Tavistock Institute & JRF launch the third briefing in the series on family poverty and relationships.
In the Chancellor’s summer budget there are significant changes for families. The intention is to support working families by making work pay and creating a high pay, low welfare economy. But are these the right policies to reduce poverty and to help families such as lone parents into work? A new briefing on lone parents & poverty, is launched today (13 July) by the Tavistock Institute supported by the Joseph Rowntree Foundation (JRF).
The new government’s vision is to help working families, improve social mobility, create a welfare system that makes work pay by moving away from a low-wage, high tax and high welfare economy . It has mapped out a plan to increase the national minimum wage and will take those working 30 hours a week on the minimum wage out of tax , which are positive steps to address the low-pay trap many families are in. However, by cutting tax credits and reducing the threshold of Universal Credit– in effect targeting the £12 billion welfare cuts at low-income working families – the government is setting itself up to fail on its own terms.
Watch the Animation on the Lifecycle of Poverty & Relationships
To play at full screen – click the icon at the right of player.
Work for those in poverty is low-paid and insecure which leads to a low-pay, no pay cycle with people repeatedly falling into poverty over their lifecycle. The pressures are particularly acute for lone mothers with single incomes, who have to balance work and childcare alone. Due to caring responsibilities lone parents are more likely to be unemployed, be in part-time or unstable work than two-parent families. Lone parent families face some of the highest poverty risks both in terms of severity and duration. With child poverty costing an estimated £29 billion per year , this is a cost the government cannot afford in a time of austerity.
Our research found that in-work benefits such as tax-credits are vital to ensure working families, including lone parents and their children do not fall into poverty. They also top up low wages to increase the likelihood of people staying in employment by making work pay. But to make a real difference to families, the work allowance for universal credit needs to be raised rather than cut, so more can be earned before benefits are withdrawn.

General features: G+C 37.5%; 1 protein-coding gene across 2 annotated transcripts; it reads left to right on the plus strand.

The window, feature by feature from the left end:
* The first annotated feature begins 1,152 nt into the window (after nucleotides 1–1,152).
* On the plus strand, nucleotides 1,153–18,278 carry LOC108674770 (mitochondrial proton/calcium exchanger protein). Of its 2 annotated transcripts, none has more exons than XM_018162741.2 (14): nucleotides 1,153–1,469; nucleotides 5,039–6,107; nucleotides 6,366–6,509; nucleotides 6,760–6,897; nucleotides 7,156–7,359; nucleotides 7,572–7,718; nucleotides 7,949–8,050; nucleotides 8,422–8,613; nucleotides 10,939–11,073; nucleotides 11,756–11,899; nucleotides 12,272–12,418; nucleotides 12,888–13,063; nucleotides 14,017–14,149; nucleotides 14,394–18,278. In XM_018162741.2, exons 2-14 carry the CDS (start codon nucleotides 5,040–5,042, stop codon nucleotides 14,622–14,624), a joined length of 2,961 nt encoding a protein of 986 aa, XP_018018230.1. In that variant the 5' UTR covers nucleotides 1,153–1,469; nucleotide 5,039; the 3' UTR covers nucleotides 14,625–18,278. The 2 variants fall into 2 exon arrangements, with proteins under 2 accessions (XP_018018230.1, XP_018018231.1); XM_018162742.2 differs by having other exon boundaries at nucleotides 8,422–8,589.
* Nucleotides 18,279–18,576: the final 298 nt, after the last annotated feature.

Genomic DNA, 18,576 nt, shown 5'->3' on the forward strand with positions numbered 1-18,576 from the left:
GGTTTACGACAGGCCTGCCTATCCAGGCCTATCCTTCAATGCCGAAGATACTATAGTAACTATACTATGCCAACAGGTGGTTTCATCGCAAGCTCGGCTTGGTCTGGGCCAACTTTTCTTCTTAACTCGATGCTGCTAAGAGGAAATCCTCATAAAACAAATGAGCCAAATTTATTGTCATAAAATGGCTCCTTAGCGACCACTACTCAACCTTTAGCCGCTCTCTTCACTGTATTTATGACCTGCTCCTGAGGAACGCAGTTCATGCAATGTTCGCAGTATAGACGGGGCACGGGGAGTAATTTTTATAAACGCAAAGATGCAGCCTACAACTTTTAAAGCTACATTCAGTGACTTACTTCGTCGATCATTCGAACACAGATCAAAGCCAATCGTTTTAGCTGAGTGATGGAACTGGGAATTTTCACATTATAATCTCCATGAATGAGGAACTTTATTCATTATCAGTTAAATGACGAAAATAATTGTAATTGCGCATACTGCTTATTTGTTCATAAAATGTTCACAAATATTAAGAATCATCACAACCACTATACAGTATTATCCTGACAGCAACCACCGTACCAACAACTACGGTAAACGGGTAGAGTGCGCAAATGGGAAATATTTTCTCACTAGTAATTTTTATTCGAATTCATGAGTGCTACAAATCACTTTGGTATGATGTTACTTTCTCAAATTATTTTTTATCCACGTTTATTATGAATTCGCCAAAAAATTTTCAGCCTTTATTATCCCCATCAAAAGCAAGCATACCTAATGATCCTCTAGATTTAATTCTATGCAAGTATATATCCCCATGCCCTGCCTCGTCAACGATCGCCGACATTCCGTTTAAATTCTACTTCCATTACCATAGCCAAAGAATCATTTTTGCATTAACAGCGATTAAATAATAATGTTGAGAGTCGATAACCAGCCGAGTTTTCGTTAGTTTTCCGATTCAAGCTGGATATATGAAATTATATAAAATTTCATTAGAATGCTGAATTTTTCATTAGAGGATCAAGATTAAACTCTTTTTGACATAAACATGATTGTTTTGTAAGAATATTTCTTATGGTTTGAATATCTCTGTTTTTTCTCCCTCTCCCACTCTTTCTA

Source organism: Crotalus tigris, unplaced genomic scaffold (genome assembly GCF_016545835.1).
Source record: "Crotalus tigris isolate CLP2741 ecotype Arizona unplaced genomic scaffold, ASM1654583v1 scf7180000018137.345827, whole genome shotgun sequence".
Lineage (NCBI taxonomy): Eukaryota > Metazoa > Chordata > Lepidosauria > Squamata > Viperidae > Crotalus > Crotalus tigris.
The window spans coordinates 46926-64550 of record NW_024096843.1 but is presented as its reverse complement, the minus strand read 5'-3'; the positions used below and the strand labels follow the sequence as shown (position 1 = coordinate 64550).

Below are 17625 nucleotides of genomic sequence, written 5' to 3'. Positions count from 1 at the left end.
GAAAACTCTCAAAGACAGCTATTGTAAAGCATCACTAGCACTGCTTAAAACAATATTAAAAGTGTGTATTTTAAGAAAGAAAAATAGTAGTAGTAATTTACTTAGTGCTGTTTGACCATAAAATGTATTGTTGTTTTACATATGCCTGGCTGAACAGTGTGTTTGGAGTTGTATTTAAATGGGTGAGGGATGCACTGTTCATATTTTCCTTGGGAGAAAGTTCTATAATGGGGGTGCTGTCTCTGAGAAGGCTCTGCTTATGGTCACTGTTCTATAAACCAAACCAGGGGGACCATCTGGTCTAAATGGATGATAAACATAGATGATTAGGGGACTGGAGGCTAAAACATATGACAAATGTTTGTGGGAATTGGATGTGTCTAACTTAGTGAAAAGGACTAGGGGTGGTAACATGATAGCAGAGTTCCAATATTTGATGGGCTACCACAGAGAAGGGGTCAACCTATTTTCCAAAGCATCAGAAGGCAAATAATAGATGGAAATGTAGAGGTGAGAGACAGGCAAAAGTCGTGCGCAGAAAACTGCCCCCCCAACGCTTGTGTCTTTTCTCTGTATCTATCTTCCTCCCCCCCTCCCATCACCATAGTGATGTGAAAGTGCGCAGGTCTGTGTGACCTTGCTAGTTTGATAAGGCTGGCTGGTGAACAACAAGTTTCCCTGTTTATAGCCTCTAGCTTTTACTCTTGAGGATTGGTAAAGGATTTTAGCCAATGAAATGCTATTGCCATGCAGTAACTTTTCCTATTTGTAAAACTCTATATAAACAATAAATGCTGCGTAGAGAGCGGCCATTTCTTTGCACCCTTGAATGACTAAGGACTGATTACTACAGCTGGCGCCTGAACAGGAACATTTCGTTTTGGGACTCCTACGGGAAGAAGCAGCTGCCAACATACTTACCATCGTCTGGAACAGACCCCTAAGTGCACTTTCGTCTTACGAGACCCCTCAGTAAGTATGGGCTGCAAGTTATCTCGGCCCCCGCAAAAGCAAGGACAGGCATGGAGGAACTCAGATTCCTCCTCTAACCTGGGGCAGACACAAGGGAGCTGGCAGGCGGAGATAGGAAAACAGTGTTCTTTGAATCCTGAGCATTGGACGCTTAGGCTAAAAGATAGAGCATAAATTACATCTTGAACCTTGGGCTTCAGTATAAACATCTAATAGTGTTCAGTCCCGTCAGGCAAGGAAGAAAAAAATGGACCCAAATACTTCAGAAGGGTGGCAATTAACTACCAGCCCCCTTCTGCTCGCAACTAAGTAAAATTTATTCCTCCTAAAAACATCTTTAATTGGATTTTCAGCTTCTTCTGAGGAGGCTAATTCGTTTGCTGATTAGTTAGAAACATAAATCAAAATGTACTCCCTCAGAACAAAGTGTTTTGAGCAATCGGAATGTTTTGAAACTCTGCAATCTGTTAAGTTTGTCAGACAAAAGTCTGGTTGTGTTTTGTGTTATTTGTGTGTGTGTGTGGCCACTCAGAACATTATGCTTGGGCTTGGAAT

By cutting these critical resources before addressing the root causes of poverty such as low pay, insecure work and the cost of living, there is a risk that more families – including working families the government wants to support – will fall into poverty . The measures announced to increase pay will not happen quickly enough or be a sufficient amount to make up for these losses from in-work benefits  to meet the minimum income standard families need.  They undermine the government’s aim of increasing labour market participation for those in poverty.
Similarly, current welfare policy that encourages families and lone parents to work will only succeed if there is affordable and good quality childcare. Long-term poverty risks for working families and lone parents also need to be addressed, by combining in-work benefits with more intensive and ongoing training and support, so people can progress into stable work and higher wages.
Read the policy briefing on Lone Parents and Poverty.
Look out for the next policy briefing in the series by following us on Twitter or subscribing to our ‘Personal Relationships and Poverty’ mailing list here.
Project Lead: Laura Stock
 Cameron, D. (2015). PM Speech on Opportunity. London: HM Government
 HM Government. (2015). Budget 2015. London
 Hirsch, D. (2013). An Estimate of the Cost of Child Poverty in 2013. London: CPAG
 JRF. (2015). JRF Budget Briefing: Using the July 2015 Budget to Tackle Poverty. York: Joseph Rowntree Foundation
 Johnson, P, Crawford, R, and Adam, S. (2015). Summer Budget 2015: IFS Post Budget Analysis. London: IFS
 JRF. (2015). Minimum Income Standard. York: Joseph Rowntree Foundation